Blind

Review by David Jenkins @daveyjenkins

Directed by

Eskil Vogt

Starring

Ellen Dorrit Petersen Henrik Rafaelsen Vera Vitali

Anticipation.

From the writer of Joachim Trier’s Reprise and Oslo, 31 August. And that’s a quality CV if we ever saw one.

Enjoyment.

Initial patience is rewarded generously with a film which brandishes its intellect with pleasing lightness.

In Retrospect.

Definitely one that repays repeat viewings.

The writing process comes to life in Eskil Vogt’s unsentimental exploration into a woman who loses her eyesight.

There’s an old adage that says when one sense is impaired, others will naturally strengthen in their place. With this extremely clever and perceptive debut feature, Eskil Vogt proposes that this apocryphal physiological quirk shouldn’t be limited to just the senses, but to imagination, intuition and philosophical perspective. For no medically calculable reason, Ingrid (Ellen Dorrit Petersen) one day begins to suffer from blurry vision in one eye.

By the time she’s in front of a doctor, both eyes are fogged up and she’s told that she will soon be blind. Her husband, Morten (Henrik Rafaelsen), is an architect who appears to have naturally adapted to his wife’s problems, though she suspects he may be cheating on her. She wouldn’t know for certain, having chosen to live out a cloistered existence, flitting around in their bright, airy pad. Yet this situation of being unable to carry out simple daily tasks sets her imagination into overdrive, and she compensates for the dearth of stimulation through alternative means.

If it sounds like a fairly cut-and-dried relationship drama in which a couple’s fidelity is tested by the random degradation of the body, it’s not, and props are due to Vogt for shunning melodrama at every possible opportunity. Blind is a predominantly affirmative portrayal of the sensorily deprived, more interested in exploring the inner rather than the outer life. Ingrid has to learn to accept that, say, making a cup of tea or heating up a bowl of soup is no longer the reactive process it once was, but she doesn’t dwell on those difficulties, instead focusing her attentions on the things she still can do well (and to reveal what those ‘things’ are would be a major spoiler).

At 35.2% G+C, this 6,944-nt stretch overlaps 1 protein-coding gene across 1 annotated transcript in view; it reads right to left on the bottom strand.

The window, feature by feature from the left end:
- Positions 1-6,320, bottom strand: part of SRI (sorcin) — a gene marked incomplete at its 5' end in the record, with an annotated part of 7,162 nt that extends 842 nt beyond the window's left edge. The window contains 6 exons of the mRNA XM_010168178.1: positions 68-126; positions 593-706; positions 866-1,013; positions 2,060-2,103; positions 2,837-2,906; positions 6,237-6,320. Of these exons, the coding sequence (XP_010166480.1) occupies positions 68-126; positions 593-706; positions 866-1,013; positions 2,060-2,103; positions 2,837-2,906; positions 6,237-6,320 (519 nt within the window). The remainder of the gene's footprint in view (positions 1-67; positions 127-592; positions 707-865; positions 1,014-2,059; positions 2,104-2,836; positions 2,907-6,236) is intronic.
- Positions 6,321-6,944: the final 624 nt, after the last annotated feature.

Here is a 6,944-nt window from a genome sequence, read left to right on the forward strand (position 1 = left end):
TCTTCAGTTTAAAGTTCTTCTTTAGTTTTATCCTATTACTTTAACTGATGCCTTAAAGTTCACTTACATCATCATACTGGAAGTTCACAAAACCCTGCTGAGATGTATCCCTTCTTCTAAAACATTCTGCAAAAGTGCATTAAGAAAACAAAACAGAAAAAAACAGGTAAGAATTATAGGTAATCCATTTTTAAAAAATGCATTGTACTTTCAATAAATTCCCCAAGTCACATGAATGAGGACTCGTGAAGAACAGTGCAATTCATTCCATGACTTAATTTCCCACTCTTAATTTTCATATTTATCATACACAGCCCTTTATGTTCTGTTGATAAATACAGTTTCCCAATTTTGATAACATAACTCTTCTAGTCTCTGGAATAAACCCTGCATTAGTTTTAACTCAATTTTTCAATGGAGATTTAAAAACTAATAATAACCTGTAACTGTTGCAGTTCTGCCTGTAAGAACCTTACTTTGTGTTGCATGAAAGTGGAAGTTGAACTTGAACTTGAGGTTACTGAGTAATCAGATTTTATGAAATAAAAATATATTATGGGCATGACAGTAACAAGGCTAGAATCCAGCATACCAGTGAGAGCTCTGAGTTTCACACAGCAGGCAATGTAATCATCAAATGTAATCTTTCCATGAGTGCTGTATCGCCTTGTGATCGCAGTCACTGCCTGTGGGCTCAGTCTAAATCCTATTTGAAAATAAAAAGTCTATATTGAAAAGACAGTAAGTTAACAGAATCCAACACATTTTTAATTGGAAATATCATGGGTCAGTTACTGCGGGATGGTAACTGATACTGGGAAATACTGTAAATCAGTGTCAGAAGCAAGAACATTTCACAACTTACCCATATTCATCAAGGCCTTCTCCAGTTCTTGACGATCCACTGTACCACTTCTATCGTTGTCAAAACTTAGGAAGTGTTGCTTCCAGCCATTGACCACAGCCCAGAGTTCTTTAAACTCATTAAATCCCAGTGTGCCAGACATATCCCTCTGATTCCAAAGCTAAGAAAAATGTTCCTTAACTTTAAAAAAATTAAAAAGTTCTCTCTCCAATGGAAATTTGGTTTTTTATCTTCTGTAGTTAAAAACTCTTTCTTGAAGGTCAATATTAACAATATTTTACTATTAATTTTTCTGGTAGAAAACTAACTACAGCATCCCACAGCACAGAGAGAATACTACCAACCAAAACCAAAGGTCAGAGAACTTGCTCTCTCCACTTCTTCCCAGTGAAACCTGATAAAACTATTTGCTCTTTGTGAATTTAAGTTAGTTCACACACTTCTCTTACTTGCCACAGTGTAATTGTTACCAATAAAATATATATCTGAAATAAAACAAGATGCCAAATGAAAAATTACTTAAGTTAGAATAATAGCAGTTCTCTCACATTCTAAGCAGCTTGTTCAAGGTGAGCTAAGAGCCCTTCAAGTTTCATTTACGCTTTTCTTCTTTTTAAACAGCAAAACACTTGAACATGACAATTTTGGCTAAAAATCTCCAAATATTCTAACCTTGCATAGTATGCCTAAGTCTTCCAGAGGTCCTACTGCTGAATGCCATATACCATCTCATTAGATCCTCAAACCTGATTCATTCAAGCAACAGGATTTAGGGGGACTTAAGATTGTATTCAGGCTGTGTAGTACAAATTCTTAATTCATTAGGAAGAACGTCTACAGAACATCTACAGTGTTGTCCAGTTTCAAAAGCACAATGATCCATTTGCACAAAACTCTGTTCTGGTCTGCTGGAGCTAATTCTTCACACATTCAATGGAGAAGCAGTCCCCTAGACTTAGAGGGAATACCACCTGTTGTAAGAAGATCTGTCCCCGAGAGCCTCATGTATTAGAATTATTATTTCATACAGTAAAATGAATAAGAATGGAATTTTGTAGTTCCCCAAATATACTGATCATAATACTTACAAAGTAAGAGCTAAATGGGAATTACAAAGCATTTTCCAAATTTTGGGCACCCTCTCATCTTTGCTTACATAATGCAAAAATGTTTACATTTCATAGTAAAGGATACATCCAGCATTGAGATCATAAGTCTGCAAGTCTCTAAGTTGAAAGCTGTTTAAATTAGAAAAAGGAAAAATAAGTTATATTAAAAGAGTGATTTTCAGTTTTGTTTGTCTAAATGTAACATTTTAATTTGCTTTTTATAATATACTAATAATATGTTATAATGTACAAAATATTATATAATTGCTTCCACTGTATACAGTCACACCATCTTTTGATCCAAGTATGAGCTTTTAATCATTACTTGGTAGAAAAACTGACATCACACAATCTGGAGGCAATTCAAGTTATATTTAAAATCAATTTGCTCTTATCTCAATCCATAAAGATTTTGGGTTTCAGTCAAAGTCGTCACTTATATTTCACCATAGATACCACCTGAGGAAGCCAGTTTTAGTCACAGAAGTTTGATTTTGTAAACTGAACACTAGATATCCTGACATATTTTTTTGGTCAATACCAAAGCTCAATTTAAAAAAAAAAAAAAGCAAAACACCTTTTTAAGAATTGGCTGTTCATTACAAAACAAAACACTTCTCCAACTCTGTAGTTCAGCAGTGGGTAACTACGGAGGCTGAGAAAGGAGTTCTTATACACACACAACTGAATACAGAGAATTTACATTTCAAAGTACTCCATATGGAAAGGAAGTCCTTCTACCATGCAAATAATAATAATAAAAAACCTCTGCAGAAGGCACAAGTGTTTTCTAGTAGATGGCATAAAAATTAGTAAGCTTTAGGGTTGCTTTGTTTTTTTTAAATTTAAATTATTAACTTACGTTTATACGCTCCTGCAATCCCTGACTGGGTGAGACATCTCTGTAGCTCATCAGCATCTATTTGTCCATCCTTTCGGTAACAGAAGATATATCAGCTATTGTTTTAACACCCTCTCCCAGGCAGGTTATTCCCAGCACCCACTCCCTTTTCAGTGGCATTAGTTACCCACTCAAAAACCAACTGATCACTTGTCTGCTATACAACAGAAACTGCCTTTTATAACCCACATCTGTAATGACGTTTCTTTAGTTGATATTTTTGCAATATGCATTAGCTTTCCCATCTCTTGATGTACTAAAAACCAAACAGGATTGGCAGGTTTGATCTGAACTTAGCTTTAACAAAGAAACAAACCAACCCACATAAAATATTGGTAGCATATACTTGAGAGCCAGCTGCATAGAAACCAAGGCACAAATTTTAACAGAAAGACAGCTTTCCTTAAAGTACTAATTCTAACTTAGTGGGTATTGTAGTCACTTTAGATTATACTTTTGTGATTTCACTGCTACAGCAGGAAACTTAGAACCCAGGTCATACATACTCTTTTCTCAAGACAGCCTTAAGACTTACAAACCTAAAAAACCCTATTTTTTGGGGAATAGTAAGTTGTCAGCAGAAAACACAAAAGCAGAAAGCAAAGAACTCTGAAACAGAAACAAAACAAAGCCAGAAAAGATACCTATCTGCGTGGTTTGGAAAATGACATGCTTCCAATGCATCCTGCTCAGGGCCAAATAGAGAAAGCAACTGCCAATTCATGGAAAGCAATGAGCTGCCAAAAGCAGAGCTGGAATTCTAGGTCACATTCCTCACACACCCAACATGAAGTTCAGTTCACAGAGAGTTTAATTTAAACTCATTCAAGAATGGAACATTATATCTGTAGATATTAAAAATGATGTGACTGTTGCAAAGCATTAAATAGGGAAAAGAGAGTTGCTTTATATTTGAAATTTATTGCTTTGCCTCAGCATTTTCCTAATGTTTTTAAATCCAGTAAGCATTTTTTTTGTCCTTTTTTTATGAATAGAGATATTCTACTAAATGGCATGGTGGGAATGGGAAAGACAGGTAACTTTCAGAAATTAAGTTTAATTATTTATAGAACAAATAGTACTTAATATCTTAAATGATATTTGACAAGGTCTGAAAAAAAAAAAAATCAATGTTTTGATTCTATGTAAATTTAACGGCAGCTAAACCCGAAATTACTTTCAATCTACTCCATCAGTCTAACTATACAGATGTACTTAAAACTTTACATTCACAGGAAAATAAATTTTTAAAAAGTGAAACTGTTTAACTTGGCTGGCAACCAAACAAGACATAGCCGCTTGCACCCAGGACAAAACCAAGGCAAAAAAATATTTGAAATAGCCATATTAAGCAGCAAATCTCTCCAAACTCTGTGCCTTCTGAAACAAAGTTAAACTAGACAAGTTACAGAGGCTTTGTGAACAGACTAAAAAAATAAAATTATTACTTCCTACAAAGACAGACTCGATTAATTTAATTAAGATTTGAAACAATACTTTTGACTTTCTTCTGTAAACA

The Academy Awards set would likely remain unimpressed with the film, as it posits the radical notion that disability does not automatically result in either great suffering or great fortune — it banally sits somewhere in the middle, and its depiction on screen requires a performance of awkward nuance rather than full-bore, over-learned theatrics.

Things become a little more complex when two other characters enter the fray, a dippy Swede by the name of Elin (Vera Vitali) and a slightly corpulent porn addict named Einar (Marius Kolbenstvedt). Initially, their inclusion in the story seems quite arbitrary — were Ingrid able to see, you’d suspect that these were the folks she had been watching all day from her apartment window.

When fully contextualised, these characters are what confirms that Blind is not in any way a social realist document, but something more exhilaratingly metaphysical. It’s a film about films, espousing the joys of fiction as a way to transport us into exotic locales, to see other worlds and meet other people without ever having to leave the dinky urban prisons we call apartments.

Published 26 Mar 2015

Anticipation.

From the writer of Joachim Trier’s Reprise and Oslo, 31 August. And that’s a quality CV if we ever saw one.

Enjoyment.

Initial patience is rewarded generously with a film which brandishes its intellect with pleasing lightness.

In Retrospect.

Definitely one that repays repeat viewings.

Read More

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